People + Policy
= Positive Change for the Public Good
How do I request a meeting with my member of Congress? What happens at these meetings? Check out our FAQs for answers to these questions and more.
To request a meeting, you should first get the contact information for the office’s scheduler. Call the legislator’s home district office (not the D.C. office) and ask for the scheduler's name and email address. Fax and email a written request to the scheduler. If you don't have a fax machine, don't worry — an email will suffice. The meeting request should include the issue you plan to discuss, a range of times you can meet and your contact information. Check out our written request template to get started!
Elected officials have busy schedules and their office staff will be sure to remind you of this. It may take a few hours, a few days or even a few weeks before you get a response to your request. If you don't hear back within a couple of days, forward the initial request to the scheduler and include a follow-up message. If an additional two–three days pass without a response, give the office a call. Ask for the scheduler by name — you'll likely be prompted to leave a message. Continue emailing and calling until the scheduler responds. (Note: Call only during office hours.)
Yes, you should accept this offer — a meeting with a staffer is the next best thing! Ask to meet with a member of the legislative staff. Legislative staffers are most likely to influence your member of Congress. You may even inquire about the possibility of meeting a staff member who works on media/technology issues.
The best meetings involve between four and eight attendees. If you have more than eight participants, not everyone will have a chance to speak.
Tell the scheduler you would be happy to provide a full list of attendees once you have confirmed a meeting date and time.
Absolutely. Policymakers are public officials — it’s their job to represent you. See if your district office has open office hours designated for constituent services. You can give the scheduler a heads-up after your meeting request is denied and relay the date and time you plan to visit the office. When you arrive at the office, ask to speak with any available staff members and leave behind materials — fact sheets, a summary of your position and your contact info — for them to pass on to your member of Congress. Remember to behave in a professional, respectful and courteous manner during your visit.
Stories are our most powerful tools for change. Elected officials love constituents' stories and will often relay them to Congress. You should also ask your member of Congress for one thing and one thing only. It can be difficult to pinpoint just one ask, especially if you’re coordinating with other constituents, but it’s essential to keeping the meeting focused. Designate one member of your group to make the ask. Your talking points should all support this ask.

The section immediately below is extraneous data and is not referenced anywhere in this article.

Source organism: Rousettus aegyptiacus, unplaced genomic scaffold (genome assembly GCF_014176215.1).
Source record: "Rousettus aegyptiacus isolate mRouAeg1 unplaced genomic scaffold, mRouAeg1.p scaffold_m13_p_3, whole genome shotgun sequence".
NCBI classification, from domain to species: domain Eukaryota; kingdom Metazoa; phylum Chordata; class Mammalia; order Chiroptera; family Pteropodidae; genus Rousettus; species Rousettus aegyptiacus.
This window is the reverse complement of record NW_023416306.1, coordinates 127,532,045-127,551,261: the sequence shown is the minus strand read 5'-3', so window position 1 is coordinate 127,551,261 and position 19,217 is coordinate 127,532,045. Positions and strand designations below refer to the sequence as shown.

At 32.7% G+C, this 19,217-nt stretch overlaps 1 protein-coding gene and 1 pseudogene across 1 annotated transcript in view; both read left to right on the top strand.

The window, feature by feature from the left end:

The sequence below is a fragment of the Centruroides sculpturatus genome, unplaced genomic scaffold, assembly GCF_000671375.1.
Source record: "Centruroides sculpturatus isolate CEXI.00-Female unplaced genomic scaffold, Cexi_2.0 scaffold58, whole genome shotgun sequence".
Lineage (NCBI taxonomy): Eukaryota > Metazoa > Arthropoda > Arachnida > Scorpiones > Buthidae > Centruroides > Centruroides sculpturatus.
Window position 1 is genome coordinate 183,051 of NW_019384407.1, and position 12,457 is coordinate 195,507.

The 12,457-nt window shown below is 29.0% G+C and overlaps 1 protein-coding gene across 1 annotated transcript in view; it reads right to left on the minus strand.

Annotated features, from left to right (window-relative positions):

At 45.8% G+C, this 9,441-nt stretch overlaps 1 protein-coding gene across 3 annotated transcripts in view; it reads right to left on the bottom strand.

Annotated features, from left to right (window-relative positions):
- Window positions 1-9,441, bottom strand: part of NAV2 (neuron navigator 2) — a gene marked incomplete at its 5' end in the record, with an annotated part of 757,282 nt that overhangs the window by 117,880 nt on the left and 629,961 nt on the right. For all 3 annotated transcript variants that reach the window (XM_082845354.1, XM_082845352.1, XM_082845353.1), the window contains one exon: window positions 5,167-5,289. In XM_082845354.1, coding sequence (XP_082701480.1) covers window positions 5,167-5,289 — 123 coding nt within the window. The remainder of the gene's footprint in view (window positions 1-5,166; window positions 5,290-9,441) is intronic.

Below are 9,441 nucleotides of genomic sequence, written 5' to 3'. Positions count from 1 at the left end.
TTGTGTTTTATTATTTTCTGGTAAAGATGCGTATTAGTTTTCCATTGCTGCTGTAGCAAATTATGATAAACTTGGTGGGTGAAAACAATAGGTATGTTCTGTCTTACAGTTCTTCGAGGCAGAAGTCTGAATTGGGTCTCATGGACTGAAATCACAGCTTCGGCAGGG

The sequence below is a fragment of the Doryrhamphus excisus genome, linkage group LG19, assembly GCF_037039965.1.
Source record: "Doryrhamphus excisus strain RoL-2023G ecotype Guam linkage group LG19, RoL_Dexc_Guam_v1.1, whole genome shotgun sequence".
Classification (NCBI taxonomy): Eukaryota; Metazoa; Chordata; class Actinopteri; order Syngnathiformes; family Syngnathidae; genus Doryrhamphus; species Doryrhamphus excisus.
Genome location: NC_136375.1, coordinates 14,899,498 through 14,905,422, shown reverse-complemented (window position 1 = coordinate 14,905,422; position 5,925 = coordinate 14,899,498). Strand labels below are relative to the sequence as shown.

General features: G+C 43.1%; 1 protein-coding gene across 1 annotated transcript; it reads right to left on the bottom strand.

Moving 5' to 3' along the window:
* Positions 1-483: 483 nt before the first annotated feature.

An ask is the request you are making of your member of Congress. Whether you want support for a particular piece of legislation or want to express your opinion on an issue, you should have only one ask when you meet with your member of Congress. Your ask should be clear and concise and should request a concrete action or position.
You should know your legislator's voting record on the issue you plan to address. It's also helpful to have a good sense of your Congress member's legislative priorities. What issues does your representative consistently fight for or against? How did your representative get into politics? What outside interests does this person have? Build on anything that will help you relate to your member of Congress.
Meetings with a legislator can be as short as 10–15 minutes, though meetings with legislative staffers may last longer.
Every meeting is different, but here are some guidelines to follow:
It's entirely possible that your member of Congress will be interested in discussing something other than the issue you hope to address. If this is the case, courteously bring the conversation back to your ask. You are there for a reason — remind your representative of this.
You might not know how to answer every question, and that's ok. Be honest. And, offer to find the answer and report back. Write down the question so you don't forget about it. Refer your member to organizations that do have the answers, such as Free Press and our allies.
Immediately send a thank-you note (via email and snail mail) to the office. In the ensuing weeks and months, follow your representative's actions on the issue you spoke about. If he/she votes favorably in the future, continue to send thank-you notes. It's important to express our support when our members of Congress get things right.
Wait a few weeks before following up with a staff member. The staffer should be able to keep you in the loop and update you on any decisions or actions.
Definitely! It’s the staffer’s job to keep his or her boss informed about what constituents are thinking. Follow up with the staff member that you met with if you haven’t heard back within a few weeks, but don’t call or email every single day. While the issue that you discussed is of critical importance, staffers are dealing with a lot of critically important issues. It’s important to strike a balance. Sending follow-up requests every other week until you hear back is perfectly appropriate. If the matter is pressing (e.g., a vote is scheduled in a few days), call the office and ask to speak with someone about the issue.Meet with other constituents at a mutually agreed-on site 15 minutes prior to the meeting time to review your talking points, assign someone to take notes and go over any last-minute preparations.
People + Policy
= Positive Change for the Public Good